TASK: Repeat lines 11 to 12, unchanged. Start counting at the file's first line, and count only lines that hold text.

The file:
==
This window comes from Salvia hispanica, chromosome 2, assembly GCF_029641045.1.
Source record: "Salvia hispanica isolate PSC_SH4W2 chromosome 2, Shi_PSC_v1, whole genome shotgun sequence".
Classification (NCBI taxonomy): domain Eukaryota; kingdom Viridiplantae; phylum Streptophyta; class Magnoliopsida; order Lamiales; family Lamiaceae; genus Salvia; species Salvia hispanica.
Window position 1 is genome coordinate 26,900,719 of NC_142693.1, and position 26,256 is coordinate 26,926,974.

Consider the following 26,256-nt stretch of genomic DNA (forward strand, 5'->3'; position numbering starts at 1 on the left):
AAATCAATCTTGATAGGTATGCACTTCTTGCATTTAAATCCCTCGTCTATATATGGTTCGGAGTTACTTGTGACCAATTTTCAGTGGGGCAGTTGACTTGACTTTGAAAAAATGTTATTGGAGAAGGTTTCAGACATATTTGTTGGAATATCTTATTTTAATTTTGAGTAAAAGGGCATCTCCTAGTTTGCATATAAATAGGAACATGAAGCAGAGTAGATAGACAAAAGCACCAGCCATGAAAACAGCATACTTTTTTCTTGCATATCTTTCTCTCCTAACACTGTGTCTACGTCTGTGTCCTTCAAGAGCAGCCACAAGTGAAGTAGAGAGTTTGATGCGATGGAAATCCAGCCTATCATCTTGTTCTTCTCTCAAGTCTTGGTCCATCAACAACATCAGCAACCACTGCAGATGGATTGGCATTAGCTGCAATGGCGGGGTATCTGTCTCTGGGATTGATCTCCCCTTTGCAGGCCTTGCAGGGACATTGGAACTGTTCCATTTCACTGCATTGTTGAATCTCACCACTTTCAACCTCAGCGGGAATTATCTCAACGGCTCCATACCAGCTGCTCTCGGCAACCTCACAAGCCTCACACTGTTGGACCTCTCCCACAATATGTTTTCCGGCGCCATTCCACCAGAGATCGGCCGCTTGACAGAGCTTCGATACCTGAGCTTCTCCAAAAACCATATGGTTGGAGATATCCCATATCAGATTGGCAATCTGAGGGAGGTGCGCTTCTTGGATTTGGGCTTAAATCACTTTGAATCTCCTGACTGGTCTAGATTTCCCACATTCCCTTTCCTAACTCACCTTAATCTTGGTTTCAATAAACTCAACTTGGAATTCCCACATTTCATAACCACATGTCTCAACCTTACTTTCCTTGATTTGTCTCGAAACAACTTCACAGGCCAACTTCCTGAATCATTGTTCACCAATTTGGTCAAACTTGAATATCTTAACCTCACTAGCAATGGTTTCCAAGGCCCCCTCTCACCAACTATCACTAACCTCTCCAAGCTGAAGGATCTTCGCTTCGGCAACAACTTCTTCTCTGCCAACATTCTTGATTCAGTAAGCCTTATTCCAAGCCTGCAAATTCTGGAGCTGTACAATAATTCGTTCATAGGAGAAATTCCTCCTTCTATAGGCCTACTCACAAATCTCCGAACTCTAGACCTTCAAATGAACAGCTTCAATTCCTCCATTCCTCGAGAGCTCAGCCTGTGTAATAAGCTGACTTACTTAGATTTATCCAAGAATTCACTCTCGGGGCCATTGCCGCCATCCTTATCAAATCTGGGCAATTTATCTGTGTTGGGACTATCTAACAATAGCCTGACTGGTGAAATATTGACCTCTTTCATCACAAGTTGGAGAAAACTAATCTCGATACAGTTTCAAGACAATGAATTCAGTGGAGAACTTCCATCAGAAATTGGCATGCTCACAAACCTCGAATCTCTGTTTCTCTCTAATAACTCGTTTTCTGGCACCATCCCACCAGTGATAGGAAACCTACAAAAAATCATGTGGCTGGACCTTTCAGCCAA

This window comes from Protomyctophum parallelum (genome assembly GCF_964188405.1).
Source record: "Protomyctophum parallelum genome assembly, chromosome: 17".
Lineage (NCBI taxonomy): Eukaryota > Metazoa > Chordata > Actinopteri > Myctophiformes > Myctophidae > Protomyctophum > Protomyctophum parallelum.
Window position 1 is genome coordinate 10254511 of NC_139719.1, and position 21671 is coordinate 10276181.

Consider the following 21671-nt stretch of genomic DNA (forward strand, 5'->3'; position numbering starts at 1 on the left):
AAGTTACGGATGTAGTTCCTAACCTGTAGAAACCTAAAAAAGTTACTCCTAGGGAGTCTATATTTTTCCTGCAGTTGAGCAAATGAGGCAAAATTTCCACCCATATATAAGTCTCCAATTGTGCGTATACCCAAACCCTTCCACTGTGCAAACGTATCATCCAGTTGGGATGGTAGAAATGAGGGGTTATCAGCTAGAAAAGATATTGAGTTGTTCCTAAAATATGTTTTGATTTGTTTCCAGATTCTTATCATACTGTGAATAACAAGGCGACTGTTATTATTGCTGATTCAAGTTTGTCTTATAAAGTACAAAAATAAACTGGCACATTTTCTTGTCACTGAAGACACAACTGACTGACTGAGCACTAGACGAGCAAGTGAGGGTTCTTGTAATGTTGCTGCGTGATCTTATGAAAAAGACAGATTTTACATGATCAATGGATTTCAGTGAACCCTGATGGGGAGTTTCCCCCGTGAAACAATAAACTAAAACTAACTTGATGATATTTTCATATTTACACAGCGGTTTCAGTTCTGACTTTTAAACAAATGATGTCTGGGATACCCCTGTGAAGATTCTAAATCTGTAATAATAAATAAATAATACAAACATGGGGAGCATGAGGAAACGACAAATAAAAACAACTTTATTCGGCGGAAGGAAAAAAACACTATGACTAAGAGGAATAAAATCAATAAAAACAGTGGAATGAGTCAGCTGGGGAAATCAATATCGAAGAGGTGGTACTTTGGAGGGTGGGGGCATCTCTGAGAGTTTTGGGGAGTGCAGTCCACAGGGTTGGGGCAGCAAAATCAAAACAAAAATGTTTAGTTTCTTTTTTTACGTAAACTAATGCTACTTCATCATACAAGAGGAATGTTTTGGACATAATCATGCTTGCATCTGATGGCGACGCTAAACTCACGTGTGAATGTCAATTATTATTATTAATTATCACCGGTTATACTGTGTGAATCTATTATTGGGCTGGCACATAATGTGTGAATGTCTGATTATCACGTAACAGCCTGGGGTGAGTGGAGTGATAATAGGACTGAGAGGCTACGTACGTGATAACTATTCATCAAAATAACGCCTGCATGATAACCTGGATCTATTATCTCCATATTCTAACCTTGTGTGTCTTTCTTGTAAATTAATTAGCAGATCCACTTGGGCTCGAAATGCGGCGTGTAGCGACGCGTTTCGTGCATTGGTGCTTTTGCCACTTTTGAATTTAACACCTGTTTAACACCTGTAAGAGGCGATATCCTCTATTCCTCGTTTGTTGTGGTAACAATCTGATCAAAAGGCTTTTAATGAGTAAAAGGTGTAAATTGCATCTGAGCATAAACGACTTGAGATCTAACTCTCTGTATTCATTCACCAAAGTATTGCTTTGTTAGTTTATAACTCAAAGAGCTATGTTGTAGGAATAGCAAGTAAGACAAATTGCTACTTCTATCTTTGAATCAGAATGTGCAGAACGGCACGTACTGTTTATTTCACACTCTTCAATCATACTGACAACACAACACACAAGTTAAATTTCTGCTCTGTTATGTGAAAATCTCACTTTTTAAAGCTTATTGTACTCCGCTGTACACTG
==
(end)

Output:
Consider the following 21671-nt stretch of genomic DNA (forward strand, 5'->3'; position numbering starts at 1 on the left):
AAGTTACGGATGTAGTTCCTAACCTGTAGAAACCTAAAAAAGTTACTCCTAGGGAGTCTATATTTTTCCTGCAGTTGAGCAAATGAGGCAAAATTTCCACCCATATATAAGTCTCCAATTGTGCGTATACCCAAACCCTTCCACTGTGCAAACGTATCATCCAGTTGGGATGGTAGAAATGAGGGGTTATCAGCTAGAAAAGATATTGAGTTGTTCCTAAAATATGTTTTGATTTGTTTCCAGATTCTTATCATACTGTGAATAACAAGGCGACTGTTATTATTGCTGATTCAAGTTTGTCTTATAAAGTACAAAAATAAACTGGCACATTTTCTTGTCACTGAAGACACAACTGACTGACTGAGCACTAGACGAGCAAGTGAGGGTTCTTGTAATGTTGCTGCGTGATCTTATGAAAAAGACAGATTTTACATGATCAATGGATTTCAGTGAACCCTGATGGGGAGTTTCCCCCGTGAAACAATAAACTAAAACTAACTTGATGATATTTTCATATTTACACAGCGGTTTCAGTTCTGACTTTTAAACAAATGATGTCTGGGATACCCCTGTGAAGATTCTAAATCTGTAATAATAAATAAATAATACAAACATGGGGAGCATGAGGAAACGACAAATAAAAACAACTTTATTCGGCGGAAGGAAAAAAACACTATGACTAAGAGGAATAAAATCAATAAAAACAGTGGAATGAGTCAGCTGGGGAAATCAATATCGAAGAGGTGGTACTTTGGAGGGTGGGGGCATCTCTGAGAGTTTTGGGGAGTGCAGTCCACAGGGTTGGGGCAGCAAAATCAAAACAAAAATGTTTAGTTTCTTTTTTTACGTAAACTAATGCTACTTCATCATACAAGAGGAATGTTTTGGACATAATCATGCTTGCATCTGATGGCGACGCTAAACTCACGTGTGAATGTCAATTATTATTATTAATTATCACCGGTTATACTGTGTGAATCTATTATTGGGCTGGCACATAATGTGTGAATGTCTGATTATCACGTAACAGCCTGGGGTGAGTGGAGTGATAATAGGACTGAGAGGCTACGTACGTGATAACTATTCATCAAAATAACGCCTGCATGATAACCTGGATCTATTATCTCCATATTCTAACCTTGTGTGTCTTTCTTGTAAATTAATTAGCAGATCCACTTGGGCTCGAAATGCGGCGTGTAGCGACGCGTTTCGTGCATTGGTGCTTTTGCCACTTTTGAATTTAACACCTGTTTAACACCTGTAAGAGGCGATATCCTCTATTCCTCGTTTGTTGTGGTAACAATCTGATCAAAAGGCTTTTAATGAGTAAAAGGTGTAAATTGCATCTGAGCATAAACGACTTGAGATCTAACTCTCTGTATTCATTCACCAAAGTATTGCTTTGTTAGTTTATAACTCAAAGAGCTATGTTGTAGGAATAGCAAGTAAGACAAATTGCTACTTCTATCTTTGAATCAGAATGTGCAGAACGGCACGTACTGTTTATTTCACACTCTTCAATCATACTGACAACACAACACACAAGTTAAATTTCTGCTCTGTTATGTGAAAATCTCACTTTTTAAAGCTTATTGTACTCCGCTGTACACTG